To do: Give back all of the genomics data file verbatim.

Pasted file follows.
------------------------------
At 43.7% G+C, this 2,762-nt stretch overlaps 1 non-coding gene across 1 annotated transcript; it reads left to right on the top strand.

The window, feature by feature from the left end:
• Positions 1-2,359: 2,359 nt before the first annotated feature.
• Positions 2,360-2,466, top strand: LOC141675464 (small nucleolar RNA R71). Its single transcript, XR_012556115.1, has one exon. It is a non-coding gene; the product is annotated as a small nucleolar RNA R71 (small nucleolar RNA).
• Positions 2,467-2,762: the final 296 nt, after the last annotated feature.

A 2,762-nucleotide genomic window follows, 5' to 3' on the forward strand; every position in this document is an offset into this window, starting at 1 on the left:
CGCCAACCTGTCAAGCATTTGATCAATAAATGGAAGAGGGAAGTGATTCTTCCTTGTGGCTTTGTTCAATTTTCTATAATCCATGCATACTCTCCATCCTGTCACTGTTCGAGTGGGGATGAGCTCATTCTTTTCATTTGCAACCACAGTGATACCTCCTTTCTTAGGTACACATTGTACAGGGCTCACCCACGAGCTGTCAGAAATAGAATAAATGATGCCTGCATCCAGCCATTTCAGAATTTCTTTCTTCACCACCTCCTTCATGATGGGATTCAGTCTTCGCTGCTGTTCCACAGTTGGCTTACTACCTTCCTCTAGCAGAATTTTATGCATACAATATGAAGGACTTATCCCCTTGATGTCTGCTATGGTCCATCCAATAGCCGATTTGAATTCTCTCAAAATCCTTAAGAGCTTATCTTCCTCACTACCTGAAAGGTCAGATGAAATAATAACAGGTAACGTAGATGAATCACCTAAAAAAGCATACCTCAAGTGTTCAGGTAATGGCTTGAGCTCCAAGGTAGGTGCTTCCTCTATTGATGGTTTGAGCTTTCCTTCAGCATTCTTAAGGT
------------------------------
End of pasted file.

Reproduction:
At 43.7% G+C, this 2,762-nt stretch overlaps 1 non-coding gene across 1 annotated transcript; it reads left to right on the top strand.

The window, feature by feature from the left end:
• Positions 1-2,359: 2,359 nt before the first annotated feature.
• Positions 2,360-2,466, top strand: LOC141675464 (small nucleolar RNA R71). Its single transcript, XR_012556115.1, has one exon. It is a non-coding gene; the product is annotated as a small nucleolar RNA R71 (small nucleolar RNA).
• Positions 2,467-2,762: the final 296 nt, after the last annotated feature.

A 2,762-nucleotide genomic window follows, 5' to 3' on the forward strand; every position in this document is an offset into this window, starting at 1 on the left:
CGCCAACCTGTCAAGCATTTGATCAATAAATGGAAGAGGGAAGTGATTCTTCCTTGTGGCTTTGTTCAATTTTCTATAATCCATGCATACTCTCCATCCTGTCACTGTTCGAGTGGGGATGAGCTCATTCTTTTCATTTGCAACCACAGTGATACCTCCTTTCTTAGGTACACATTGTACAGGGCTCACCCACGAGCTGTCAGAAATAGAATAAATGATGCCTGCATCCAGCCATTTCAGAATTTCTTTCTTCACCACCTCCTTCATGATGGGATTCAGTCTTCGCTGCTGTTCCACAGTTGGCTTACTACCTTCCTCTAGCAGAATTTTATGCATACAATATGAAGGACTTATCCCCTTGATGTCTGCTATGGTCCATCCAATAGCCGATTTGAATTCTCTCAAAATCCTTAAGAGCTTATCTTCCTCACTACCTGAAAGGTCAGATGAAATAATAACAGGTAACGTAGATGAATCACCTAAAAAAGCATACCTCAAGTGTTCAGGTAATGGCTTGAGCTCCAAGGTAGGTGCTTCCTCTATTGATGGTTTGAGCTTTCCTTCAGCATTCTTAAGGT